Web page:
May 25, 2024

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Boeing whistleblower says 787 Dreamliner may 'disintegrate' due to safety flaws

Boeing whistleblower says 787 Dreamliner may 'disintegrate' due to safety flaws

Boeing is facing newly revealed allegations that its 787 Dreamliner planes suffer from structural defects that could eventually lead to their dismantling, adding to the unprecedented crisis facing the airline giant.

The Federal Aviation Administration is investigating claims made by a Boeing engineer Sam Salehpour, The New York Times reported Tuesday.

In a lengthy response, Boeing strongly disputed the claims and said it was “absolutely confident” in the 787.

But the new allegations come at a painful time for the Virginia-based company, two weeks after CEO Dave Calhoun and other top executives announced they would step down after a series of damaging stories about the safety of its planes.

Calhoun said the door plug explosion on an Alaska Airlines Boeing 737 Max plane in January was a “defining moment for Boeing” — and now the company he leads through the end of the year is once again forced to defend its safety record and protocols.

Salehpour, who worked at Boeing for more than 10 years and submitted his allegations to the FAA, said a change in the construction process introduced shortcuts that caused parts of the fuselage to be installed together incorrectly. He warned that these parts could collapse after thousands of flights.

He told the New York Times that the fuselage comes in several large pieces from different manufacturers that are bolted together on an assembly line.

In 2019, the Times spoke with two other Boeing whistleblowers at the plant in Charleston, South Carolina, where the 787 is made. They alleged that workers were pressured to work quickly on the planes and concerns were ignored.

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One of those whistleblowers — John Barnett, a former Boeing quality inspector who raised safety concerns at the Charleston plant — was found dead in the city in March while legal action was being taken against the company. A legal expert said his lawsuit may continue after his death.

A Boeing 787-9 Dreamliner taxis after completing its maiden flight at Boeing Field in Seattle, in 2013. Stephen Brashear/Getty Images File

Salihpour appears to have previously sent his concerns to the Senate Homeland Security and Governmental Affairs Committee.

Sen. Richard Blumenthal, D-Conn., who chairs the committee's investigations subcommittee, said Tuesday night that he received the whistleblower allegations earlier this year, and invited Burr to speak at a hearing on Boeing's “broken safety culture” next week. .

Blumenthal and ranking committee member Ron Johnson, Republican of Wisconsin. He wrote to Boeing The Federal Aviation Administration in March announced that they had received allegations from a Boeing engineer about “potentially catastrophic safety risks” with the 787, without naming Salehpour.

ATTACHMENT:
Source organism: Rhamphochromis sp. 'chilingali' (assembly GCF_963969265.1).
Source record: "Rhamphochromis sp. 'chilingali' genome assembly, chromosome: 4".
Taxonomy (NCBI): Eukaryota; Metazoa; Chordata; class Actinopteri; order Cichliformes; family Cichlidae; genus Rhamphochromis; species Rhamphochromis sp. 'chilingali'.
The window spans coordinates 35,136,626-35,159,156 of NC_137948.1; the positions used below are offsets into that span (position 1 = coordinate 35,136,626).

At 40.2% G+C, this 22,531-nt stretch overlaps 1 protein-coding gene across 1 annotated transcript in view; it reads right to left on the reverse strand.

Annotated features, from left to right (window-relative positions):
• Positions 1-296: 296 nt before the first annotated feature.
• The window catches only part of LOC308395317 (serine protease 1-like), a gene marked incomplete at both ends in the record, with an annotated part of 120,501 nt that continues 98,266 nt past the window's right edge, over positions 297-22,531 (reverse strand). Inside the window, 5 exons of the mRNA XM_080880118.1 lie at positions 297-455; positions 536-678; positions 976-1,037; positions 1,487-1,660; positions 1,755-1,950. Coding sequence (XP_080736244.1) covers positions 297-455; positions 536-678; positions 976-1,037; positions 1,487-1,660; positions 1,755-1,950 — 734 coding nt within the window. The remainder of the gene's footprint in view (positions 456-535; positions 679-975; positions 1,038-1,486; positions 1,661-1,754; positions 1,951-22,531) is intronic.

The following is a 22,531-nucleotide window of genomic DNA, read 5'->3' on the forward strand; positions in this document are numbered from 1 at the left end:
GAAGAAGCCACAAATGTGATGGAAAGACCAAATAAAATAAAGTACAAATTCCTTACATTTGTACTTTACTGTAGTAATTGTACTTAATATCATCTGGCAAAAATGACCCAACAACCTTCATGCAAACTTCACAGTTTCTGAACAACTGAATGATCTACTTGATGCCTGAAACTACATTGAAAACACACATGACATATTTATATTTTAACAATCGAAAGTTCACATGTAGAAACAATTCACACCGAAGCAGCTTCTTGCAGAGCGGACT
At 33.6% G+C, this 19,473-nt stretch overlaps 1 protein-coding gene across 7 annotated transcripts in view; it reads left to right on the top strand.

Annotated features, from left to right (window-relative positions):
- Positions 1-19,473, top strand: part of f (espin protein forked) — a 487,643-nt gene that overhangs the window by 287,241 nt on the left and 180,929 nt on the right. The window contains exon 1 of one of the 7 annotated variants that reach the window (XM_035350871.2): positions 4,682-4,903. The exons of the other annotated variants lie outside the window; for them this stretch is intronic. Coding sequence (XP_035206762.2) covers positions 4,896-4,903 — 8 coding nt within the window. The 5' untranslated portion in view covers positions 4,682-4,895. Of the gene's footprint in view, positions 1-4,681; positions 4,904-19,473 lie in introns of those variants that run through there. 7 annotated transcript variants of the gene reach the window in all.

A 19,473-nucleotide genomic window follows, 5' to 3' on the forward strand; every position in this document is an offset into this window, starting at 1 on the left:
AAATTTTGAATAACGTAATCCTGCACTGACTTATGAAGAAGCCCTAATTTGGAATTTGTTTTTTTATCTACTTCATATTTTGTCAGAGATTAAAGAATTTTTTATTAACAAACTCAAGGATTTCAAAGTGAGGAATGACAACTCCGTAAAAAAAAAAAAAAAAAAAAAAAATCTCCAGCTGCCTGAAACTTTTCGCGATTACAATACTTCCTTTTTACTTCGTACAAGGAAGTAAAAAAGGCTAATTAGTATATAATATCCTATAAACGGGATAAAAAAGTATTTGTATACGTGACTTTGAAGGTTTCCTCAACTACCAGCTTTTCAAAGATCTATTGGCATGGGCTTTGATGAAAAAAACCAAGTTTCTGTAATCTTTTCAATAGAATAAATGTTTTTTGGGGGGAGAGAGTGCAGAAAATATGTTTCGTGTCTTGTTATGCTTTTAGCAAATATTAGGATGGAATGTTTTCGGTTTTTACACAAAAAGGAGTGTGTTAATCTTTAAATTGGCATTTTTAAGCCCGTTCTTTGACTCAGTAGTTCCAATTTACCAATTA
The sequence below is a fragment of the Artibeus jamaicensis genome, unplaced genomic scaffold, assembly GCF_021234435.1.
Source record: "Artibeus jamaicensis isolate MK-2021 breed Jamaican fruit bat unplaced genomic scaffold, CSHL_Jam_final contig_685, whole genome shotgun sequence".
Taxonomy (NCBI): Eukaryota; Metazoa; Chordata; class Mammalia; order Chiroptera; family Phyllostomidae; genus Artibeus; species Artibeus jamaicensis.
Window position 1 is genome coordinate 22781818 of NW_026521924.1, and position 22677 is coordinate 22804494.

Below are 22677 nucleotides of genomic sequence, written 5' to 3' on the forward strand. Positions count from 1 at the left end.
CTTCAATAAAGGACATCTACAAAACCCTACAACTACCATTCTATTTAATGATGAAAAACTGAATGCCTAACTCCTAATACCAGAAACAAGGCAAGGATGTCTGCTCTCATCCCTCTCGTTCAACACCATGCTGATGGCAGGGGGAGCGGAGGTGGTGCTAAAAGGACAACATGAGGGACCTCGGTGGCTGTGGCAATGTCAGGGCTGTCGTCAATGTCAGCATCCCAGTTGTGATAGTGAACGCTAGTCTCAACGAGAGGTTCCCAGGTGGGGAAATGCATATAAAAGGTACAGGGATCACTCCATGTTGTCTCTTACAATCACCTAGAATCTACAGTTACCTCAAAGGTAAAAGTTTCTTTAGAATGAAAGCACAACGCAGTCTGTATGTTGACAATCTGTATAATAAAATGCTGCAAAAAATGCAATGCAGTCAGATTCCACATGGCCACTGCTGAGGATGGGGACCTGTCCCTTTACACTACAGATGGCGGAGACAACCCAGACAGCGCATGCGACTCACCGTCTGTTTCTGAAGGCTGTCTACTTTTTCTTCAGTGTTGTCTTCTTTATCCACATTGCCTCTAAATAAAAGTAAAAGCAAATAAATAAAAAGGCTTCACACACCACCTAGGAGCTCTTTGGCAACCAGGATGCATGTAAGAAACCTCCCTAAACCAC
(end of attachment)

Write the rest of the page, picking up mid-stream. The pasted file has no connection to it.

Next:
Launched after a series of delays in 2011, the 787 was the first commercial aircraft with a main body made mostly of composite materials, primarily carbon fiber reinforced plastic, which is lighter than metals such as aluminium.

Boeing said Salehpour's claims were “inaccurate” and contradicted the results of comprehensive tests that found the 787 could operate safely before requiring “conservative maintenance measures.” The company said that one aircraft can remain in service for between 40 and 50 years.

Regarding the specific claim about new materials potentially failing under the stress of frequent flight, the company said: “Another benefit of the 787’s composite structure is that the material does not corrode or corrode like traditional metals, reducing maintenance over many decades of service.”

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Debra S. Katz, Salehpour's attorney, told the Times that the engineer raised safety concerns with the company but was ignored and sidelined. He was transferred to work on another model, the 777, and found problems building that plane as well, she said.

“This is a culture that prioritizes aircraft production and pushes them out of production even when there are serious concerns about the structural integrity of those aircraft and their production process,” Katz said.

“We continue to monitor these issues under established regulatory protocols and encourage all employees to speak up when issues arise. Retaliation is strictly prohibited at Boeing,” Boeing said in its statement.

“Voluntarily reporting without fear of retaliation is a critical component of aviation safety,” an FAA statement said. We strongly encourage everyone in the aviation industry to share information. “We are thoroughly investigating all reports.”